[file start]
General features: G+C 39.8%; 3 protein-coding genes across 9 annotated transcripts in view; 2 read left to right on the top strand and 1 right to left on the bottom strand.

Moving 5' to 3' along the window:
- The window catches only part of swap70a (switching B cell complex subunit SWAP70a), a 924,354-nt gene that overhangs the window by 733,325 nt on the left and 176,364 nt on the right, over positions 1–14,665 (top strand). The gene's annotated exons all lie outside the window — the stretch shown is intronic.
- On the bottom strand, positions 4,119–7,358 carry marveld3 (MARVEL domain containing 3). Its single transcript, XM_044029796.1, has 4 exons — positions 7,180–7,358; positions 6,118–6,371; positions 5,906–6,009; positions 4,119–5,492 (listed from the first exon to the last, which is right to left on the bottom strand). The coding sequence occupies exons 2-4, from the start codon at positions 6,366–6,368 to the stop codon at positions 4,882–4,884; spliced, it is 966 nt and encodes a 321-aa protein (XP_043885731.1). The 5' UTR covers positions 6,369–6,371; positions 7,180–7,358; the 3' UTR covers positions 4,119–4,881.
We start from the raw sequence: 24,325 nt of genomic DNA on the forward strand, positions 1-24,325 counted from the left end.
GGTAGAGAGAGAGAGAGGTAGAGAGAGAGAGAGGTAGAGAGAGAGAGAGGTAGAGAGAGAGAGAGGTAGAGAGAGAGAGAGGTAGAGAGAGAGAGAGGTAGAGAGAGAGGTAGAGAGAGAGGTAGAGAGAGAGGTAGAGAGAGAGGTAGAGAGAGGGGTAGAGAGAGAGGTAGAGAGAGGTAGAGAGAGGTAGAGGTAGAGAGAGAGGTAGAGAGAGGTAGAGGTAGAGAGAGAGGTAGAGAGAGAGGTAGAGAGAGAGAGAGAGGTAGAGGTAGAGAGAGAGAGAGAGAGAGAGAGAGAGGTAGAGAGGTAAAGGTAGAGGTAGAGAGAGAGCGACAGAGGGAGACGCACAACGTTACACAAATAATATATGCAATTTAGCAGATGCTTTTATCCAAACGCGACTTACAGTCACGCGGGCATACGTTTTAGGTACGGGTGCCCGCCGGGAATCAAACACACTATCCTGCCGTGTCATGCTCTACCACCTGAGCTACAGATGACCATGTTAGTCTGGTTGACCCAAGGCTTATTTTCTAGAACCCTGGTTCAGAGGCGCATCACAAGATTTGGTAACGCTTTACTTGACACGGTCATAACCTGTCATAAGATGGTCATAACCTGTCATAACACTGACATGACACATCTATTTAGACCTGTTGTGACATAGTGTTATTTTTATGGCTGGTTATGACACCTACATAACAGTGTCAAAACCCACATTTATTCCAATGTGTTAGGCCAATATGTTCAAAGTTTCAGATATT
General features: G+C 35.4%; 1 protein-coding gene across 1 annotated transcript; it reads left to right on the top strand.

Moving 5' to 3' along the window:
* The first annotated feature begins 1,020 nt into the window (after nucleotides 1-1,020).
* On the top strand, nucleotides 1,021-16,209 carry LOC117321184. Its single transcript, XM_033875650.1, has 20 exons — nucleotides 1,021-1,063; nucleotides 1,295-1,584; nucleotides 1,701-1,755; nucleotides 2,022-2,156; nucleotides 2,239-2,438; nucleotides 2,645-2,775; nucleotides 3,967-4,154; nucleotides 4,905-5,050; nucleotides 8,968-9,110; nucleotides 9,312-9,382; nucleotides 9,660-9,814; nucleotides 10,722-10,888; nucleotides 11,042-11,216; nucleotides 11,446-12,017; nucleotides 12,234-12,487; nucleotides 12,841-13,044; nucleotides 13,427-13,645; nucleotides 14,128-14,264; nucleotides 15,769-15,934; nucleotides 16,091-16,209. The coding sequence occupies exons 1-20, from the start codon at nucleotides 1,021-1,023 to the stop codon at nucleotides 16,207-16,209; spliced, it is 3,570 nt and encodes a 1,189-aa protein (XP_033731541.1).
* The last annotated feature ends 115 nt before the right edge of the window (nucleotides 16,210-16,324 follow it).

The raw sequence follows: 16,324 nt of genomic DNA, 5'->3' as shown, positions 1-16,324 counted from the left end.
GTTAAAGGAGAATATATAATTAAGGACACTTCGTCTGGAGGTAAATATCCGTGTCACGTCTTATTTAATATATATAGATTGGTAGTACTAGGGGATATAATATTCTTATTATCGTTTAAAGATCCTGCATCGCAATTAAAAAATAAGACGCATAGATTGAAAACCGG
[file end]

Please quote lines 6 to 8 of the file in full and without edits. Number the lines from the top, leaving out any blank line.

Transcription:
GGTAGAGAGAGAGAGAGGTAGAGAGAGAGAGAGGTAGAGAGAGAGAGAGGTAGAGAGAGAGAGAGGTAGAGAGAGAGAGAGGTAGAGAGAGAGAGAGGTAGAGAGAGAGGTAGAGAGAGAGGTAGAGAGAGAGGTAGAGAGAGAGGTAGAGAGAGGGGTAGAGAGAGAGGTAGAGAGAGGTAGAGAGAGGTAGAGGTAGAGAGAGAGGTAGAGAGAGGTAGAGGTAGAGAGAGAGGTAGAGAGAGAGGTAGAGAGAGAGAGAGAGGTAGAGGTAGAGAGAGAGAGAGAGAGAGAGAGAGAGGTAGAGAGGTAAAGGTAGAGGTAGAGAGAGAGCGACAGAGGGAGACGCACAACGTTACACAAATAATATATGCAATTTAGCAGATGCTTTTATCCAAACGCGACTTACAGTCACGCGGGCATACGTTTTAGGTACGGGTGCCCGCCGGGAATCAAACACACTATCCTGCCGTGTCATGCTCTACCACCTGAGCTACAGATGACCATGTTAGTCTGGTTGACCCAAGGCTTATTTTCTAGAACCCTGGTTCAGAGGCGCATCACAAGATTTGGTAACGCTTTACTTGACACGGTCATAACCTGTCATAAGATGGTCATAACCTGTCATAACACTGACATGACACATCTATTTAGACCTGTTGTGACATAGTGTTATTTTTATGGCTGGTTATGACACCTACATAACAGTGTCAAAACCCACATTTATTCCAATGTGTTAGGCCAATATGTTCAAAGTTTCAGATATT
General features: G+C 35.4%; 1 protein-coding gene across 1 annotated transcript; it reads left to right on the top strand.

Moving 5' to 3' along the window: